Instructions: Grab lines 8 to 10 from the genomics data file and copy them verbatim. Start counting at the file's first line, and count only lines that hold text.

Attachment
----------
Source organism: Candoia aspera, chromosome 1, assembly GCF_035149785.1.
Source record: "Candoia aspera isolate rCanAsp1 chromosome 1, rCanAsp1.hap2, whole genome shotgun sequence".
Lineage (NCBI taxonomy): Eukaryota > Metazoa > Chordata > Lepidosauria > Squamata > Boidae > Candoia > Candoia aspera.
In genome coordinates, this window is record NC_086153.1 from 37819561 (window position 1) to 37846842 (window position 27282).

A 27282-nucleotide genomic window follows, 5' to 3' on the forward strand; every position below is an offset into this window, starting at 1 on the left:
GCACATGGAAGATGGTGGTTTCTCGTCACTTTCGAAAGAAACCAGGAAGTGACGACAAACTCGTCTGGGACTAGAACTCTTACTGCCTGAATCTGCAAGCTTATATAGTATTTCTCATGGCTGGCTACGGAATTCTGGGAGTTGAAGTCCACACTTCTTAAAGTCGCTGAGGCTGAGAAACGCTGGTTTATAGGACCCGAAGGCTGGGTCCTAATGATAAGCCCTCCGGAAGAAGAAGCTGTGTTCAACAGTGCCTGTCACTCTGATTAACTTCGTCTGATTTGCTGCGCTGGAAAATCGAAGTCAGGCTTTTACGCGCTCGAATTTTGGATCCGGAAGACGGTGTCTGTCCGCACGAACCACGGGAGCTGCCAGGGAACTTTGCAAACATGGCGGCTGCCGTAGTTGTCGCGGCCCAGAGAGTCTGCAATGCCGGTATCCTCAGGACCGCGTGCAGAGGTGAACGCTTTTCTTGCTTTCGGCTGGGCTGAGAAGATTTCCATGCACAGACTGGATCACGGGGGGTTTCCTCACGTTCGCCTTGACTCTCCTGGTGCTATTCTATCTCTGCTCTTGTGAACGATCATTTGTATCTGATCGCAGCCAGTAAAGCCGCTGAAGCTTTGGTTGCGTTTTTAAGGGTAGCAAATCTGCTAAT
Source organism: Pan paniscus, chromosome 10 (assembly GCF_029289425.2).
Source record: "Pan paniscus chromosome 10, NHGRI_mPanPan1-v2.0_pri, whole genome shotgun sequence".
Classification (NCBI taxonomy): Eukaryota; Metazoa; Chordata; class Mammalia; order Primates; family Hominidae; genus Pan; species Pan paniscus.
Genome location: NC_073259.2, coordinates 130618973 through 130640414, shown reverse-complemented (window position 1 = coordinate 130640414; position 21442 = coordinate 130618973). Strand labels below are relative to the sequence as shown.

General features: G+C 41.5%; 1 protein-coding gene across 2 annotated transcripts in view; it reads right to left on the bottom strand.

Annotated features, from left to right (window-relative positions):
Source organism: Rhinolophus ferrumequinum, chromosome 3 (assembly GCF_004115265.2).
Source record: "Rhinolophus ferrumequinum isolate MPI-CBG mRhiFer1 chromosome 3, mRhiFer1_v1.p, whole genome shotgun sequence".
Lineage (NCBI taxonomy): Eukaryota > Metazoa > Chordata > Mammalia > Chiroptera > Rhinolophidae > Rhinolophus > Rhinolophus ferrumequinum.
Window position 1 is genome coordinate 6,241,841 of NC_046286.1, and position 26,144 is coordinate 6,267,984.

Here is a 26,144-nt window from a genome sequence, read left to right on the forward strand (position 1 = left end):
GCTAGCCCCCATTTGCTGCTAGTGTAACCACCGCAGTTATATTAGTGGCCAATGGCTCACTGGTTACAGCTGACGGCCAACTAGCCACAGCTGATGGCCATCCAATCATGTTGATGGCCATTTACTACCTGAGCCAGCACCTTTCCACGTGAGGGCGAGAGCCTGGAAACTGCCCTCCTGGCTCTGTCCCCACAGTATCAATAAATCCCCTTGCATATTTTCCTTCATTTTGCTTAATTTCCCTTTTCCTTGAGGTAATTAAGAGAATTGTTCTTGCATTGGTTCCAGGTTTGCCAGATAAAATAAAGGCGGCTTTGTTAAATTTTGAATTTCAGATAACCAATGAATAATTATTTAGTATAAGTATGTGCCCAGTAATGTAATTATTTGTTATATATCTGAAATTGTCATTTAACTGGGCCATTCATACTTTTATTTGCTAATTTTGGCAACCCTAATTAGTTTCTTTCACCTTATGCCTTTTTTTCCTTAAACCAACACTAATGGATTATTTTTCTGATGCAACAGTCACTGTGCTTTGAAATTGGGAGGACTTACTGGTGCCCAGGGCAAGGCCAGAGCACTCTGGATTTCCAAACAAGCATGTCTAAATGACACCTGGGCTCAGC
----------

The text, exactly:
Source record: "Pan paniscus chromosome 10, NHGRI_mPanPan1-v2.0_pri, whole genome shotgun sequence".
Classification (NCBI taxonomy): Eukaryota; Metazoa; Chordata; class Mammalia; order Primates; family Hominidae; genus Pan; species Pan paniscus.
Genome location: NC_073259.2, coordinates 130618973 through 130640414, shown reverse-complemented (window position 1 = coordinate 130640414; position 21442 = coordinate 130618973). Strand labels below are relative to the sequence as shown.